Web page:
S’up, Blood?

Mondo-weirdo-slasho-trasho-laffo at the Parkway, man.

All poor shnook Walter Paisley really wants is, like, a little respect as a cool cat and an artist but that’s hard to find because he’s only a busboy at the coffeehouse and all the beatniks and hip chicks and beardo-weirdos and poseurs, even the narcs fer chrissake, treat him like a human ashtray. So he’s moping in his beat-out crib when the landlady’s cat gets stuck between the walls and the poor schlub accidentally stabs the kitty with the knife he was using to free it. And then Walter gets an idea …

It could have been the premise for a great novel or an opera or even a sitcom, but instead, A Bucket of Blood takes its rightful place as one of Roger Corman’s legendary made-for-zilch “horror” flicks, a 1959 quickie parody of beatnik culture disguised as a black comedy of casual murder and terminal pretentiousness. Starring as Walter is the immortal Dick Miller, immortal because he didn’t rest on his laurels — he went on to act in more than a hundred movies and TV shows, most of them amiable junk, including Gremlins, The Terminator, Rock ‘n’ Roll High School, Attack of the 5 Ft. 2 Women, and Crazy Mama — and he’s still working. Meanwhile, Bucket went into the culture as a monolith of lowbrow entertainment from the days when cheap movies could be made and marketed cheaply. All of which endeared it to the hearts of programmers like Will “The Thrill” Viharo, the fez-bedecked retro kingpin of Oakland’s Parkway Theater. “The Beat culture/lifestyle I celebrate regularly in Thrillville isn’t derived from Kerouac and Ginsberg so much as it is from Maynard G. Krebs and Edd ‘Kookie’ Byrnes,” Viharo explains. “I dig the bastardized pop culture image of barefoot, beignet-eatin’, beret-wearin’, bongo-playin’ deadbeats that some poetry purists hate. But I skew everything through my grindhouse prism, whether it pisses people off or not.”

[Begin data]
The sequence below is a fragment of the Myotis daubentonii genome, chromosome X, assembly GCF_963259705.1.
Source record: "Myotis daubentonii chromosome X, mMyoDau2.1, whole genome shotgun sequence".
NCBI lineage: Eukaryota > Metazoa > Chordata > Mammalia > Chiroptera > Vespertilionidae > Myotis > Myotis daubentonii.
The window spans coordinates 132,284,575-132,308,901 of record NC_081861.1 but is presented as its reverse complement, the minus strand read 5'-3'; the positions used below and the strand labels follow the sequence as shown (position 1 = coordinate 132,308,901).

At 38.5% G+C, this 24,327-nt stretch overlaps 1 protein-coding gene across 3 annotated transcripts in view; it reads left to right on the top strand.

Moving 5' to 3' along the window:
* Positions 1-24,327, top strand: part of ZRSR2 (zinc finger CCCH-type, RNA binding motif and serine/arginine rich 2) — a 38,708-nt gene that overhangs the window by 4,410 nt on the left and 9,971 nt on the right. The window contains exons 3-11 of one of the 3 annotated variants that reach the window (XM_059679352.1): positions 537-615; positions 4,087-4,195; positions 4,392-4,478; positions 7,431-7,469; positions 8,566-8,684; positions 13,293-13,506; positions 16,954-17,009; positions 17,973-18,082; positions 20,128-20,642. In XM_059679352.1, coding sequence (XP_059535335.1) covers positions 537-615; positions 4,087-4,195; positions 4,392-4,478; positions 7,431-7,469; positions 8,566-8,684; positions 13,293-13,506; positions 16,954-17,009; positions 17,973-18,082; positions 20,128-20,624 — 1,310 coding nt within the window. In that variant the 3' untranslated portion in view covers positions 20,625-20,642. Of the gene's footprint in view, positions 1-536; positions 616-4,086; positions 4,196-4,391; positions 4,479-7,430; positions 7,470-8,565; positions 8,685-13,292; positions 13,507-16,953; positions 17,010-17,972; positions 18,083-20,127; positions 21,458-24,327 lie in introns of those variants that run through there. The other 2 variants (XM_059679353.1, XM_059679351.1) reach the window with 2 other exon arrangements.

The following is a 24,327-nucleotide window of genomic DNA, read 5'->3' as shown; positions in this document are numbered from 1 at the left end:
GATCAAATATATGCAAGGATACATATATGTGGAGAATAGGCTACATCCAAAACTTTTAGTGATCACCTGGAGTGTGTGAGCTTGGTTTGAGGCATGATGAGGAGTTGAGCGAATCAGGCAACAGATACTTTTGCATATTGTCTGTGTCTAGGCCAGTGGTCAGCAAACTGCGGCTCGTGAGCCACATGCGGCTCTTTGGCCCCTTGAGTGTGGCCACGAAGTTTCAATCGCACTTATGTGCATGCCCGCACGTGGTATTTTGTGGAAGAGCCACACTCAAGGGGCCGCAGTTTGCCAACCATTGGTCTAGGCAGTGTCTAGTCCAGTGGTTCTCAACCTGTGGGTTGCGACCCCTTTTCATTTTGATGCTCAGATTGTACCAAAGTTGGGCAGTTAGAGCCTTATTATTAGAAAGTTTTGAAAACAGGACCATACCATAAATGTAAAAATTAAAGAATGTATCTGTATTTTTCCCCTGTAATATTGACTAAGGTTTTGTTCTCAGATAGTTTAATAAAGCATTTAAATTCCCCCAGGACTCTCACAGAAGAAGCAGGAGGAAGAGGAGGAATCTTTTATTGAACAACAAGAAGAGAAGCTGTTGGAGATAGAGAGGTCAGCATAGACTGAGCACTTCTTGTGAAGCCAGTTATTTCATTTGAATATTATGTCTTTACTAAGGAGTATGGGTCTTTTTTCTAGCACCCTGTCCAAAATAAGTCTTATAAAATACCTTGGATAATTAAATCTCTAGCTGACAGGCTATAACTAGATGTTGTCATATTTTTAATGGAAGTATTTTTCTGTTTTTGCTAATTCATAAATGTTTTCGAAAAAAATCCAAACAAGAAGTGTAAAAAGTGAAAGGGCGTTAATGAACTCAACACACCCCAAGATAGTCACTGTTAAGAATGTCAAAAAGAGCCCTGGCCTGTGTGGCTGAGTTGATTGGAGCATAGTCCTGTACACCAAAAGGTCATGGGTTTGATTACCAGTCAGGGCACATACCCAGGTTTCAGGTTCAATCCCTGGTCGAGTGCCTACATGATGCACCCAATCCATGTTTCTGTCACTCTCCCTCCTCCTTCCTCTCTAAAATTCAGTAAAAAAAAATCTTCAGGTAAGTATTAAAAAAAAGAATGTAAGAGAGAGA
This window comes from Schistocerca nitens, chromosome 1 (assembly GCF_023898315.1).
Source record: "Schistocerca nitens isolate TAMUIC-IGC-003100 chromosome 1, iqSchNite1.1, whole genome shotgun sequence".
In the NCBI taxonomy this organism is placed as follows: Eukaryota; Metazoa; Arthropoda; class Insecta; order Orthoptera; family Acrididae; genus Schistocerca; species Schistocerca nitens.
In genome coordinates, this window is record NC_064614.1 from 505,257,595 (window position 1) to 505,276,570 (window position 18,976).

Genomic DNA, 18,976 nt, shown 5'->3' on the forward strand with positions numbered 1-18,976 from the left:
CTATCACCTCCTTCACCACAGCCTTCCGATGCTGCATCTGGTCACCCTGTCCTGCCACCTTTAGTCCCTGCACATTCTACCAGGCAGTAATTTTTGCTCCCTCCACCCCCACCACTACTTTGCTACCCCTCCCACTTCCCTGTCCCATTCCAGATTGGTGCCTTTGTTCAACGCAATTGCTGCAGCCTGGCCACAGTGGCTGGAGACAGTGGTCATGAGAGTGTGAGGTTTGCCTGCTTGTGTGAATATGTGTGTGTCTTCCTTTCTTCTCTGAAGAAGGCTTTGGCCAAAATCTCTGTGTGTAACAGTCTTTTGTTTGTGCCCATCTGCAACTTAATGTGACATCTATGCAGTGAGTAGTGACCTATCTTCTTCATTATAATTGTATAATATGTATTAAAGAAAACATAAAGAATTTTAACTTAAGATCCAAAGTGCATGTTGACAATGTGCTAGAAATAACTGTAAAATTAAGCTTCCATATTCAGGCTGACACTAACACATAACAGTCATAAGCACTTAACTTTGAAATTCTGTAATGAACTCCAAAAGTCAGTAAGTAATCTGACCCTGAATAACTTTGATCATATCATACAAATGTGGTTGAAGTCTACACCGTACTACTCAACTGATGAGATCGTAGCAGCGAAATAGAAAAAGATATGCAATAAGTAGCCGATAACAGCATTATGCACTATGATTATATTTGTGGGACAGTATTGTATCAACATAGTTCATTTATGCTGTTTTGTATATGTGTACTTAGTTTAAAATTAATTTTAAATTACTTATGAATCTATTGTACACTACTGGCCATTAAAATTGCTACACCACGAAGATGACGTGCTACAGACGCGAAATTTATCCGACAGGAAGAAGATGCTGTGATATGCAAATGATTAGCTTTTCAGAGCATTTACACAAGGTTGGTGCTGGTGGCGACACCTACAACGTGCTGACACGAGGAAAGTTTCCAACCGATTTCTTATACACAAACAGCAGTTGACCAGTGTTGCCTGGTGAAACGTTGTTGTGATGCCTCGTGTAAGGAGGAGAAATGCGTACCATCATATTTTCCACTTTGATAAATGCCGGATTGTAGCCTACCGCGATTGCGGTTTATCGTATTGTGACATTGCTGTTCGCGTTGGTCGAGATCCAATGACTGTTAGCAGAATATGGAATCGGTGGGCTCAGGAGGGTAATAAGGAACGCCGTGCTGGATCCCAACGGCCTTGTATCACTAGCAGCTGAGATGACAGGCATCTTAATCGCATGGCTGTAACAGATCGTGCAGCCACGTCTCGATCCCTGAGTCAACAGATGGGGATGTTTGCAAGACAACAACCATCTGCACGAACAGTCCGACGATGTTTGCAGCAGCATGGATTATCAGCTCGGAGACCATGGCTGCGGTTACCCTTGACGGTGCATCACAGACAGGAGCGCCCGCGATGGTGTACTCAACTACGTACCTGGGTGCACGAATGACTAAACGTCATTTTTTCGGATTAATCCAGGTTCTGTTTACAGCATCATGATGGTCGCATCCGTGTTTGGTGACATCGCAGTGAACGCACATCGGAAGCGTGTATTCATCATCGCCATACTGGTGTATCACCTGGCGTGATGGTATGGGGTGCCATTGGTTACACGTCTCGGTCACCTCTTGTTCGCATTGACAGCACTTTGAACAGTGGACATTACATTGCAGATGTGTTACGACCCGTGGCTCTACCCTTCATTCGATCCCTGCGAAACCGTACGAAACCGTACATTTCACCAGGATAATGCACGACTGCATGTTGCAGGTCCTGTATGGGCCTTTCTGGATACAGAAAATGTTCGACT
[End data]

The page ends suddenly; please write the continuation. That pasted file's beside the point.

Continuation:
We can see it now — neo-boho poets picketing the Parkway when A Bucket of Blood screens Thursday night (9:15), backed by live music and a poetry reading. PicturePubPizza.com


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